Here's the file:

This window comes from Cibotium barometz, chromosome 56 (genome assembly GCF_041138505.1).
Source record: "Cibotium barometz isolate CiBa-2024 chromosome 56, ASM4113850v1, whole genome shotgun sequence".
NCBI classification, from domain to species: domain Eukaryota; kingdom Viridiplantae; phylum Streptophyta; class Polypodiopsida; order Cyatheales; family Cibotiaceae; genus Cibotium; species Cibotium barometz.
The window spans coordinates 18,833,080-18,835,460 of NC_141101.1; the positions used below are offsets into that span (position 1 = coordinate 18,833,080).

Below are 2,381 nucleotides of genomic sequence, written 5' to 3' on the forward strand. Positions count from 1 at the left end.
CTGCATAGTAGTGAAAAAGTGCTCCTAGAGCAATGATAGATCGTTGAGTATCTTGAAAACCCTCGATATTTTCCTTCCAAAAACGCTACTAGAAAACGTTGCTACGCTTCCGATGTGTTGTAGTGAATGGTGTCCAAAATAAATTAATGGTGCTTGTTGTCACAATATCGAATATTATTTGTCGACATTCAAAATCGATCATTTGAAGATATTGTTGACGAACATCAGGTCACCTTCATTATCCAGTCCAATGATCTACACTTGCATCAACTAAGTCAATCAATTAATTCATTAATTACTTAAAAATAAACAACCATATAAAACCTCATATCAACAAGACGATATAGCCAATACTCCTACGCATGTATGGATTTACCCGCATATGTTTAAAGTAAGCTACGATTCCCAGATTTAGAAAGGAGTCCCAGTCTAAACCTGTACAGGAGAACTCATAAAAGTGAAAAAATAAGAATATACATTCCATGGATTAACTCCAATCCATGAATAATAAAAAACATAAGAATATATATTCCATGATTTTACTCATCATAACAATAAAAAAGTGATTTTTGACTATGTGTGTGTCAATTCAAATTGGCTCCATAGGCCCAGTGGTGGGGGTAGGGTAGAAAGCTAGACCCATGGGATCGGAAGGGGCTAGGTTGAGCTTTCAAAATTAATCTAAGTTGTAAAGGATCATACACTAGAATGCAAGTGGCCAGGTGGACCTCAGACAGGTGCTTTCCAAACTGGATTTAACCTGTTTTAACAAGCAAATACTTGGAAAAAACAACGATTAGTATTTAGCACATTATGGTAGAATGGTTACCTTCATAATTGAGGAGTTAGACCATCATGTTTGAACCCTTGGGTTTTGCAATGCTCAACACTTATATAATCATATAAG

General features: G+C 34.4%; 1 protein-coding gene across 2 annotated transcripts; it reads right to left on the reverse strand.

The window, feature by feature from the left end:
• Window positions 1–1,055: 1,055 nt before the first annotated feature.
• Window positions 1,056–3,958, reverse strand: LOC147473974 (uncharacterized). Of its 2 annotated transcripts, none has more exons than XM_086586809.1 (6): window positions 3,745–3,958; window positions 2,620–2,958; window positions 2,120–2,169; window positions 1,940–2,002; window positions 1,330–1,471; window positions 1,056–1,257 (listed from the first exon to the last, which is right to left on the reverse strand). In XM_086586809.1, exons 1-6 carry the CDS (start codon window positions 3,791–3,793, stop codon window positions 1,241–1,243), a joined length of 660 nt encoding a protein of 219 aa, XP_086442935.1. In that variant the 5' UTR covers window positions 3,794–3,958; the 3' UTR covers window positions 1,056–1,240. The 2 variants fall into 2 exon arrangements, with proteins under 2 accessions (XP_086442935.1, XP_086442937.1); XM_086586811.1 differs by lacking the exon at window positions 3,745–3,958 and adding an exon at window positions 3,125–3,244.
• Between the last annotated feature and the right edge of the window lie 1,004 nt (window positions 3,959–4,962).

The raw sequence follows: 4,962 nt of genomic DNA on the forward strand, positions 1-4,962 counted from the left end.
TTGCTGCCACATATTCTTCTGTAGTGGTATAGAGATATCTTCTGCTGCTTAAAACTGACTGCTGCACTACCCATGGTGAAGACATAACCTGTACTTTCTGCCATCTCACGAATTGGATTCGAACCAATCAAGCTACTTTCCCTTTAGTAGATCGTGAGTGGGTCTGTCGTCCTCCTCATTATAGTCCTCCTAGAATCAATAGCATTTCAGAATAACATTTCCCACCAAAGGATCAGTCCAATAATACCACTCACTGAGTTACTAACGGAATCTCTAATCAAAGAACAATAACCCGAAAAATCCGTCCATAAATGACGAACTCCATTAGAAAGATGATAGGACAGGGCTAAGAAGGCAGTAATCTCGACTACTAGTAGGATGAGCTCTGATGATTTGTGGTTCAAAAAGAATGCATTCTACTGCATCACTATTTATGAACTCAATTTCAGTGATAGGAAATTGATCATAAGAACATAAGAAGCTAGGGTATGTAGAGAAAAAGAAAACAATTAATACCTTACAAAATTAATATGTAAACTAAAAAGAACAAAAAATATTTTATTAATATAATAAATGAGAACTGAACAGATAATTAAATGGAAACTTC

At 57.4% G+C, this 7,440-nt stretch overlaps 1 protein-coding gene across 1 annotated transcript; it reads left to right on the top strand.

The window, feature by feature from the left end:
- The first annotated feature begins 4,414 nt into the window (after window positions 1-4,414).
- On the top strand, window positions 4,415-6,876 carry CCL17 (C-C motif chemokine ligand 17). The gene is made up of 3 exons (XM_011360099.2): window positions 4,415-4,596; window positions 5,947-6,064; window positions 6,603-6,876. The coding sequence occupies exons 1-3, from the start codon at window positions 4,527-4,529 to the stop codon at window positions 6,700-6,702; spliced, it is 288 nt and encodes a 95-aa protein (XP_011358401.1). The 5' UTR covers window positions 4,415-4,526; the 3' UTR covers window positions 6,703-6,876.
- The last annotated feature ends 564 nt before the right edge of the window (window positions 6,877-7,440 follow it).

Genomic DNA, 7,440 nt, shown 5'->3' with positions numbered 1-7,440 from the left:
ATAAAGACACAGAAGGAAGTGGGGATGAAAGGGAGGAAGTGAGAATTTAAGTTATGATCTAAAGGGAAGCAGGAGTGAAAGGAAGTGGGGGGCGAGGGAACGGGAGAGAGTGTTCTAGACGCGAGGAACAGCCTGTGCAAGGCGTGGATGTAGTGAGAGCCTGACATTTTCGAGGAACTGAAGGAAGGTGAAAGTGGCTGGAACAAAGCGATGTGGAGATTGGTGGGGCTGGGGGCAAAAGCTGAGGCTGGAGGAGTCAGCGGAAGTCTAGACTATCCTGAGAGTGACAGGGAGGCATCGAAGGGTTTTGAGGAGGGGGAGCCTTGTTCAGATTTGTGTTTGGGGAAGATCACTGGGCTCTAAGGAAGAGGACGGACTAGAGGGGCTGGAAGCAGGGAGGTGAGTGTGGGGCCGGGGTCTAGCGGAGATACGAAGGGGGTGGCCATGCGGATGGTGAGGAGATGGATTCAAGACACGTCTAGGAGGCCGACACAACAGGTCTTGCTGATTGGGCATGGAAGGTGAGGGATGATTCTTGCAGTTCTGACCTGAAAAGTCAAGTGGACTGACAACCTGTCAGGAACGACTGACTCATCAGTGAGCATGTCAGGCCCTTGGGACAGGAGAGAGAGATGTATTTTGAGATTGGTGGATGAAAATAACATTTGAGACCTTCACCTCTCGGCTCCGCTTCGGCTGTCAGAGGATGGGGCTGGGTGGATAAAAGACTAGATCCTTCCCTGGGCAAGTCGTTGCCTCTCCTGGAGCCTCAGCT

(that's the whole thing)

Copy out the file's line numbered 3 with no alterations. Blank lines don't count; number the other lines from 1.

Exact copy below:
NCBI classification, from domain to species: domain Eukaryota; kingdom Viridiplantae; phylum Streptophyta; class Polypodiopsida; order Cyatheales; family Cibotiaceae; genus Cibotium; species Cibotium barometz.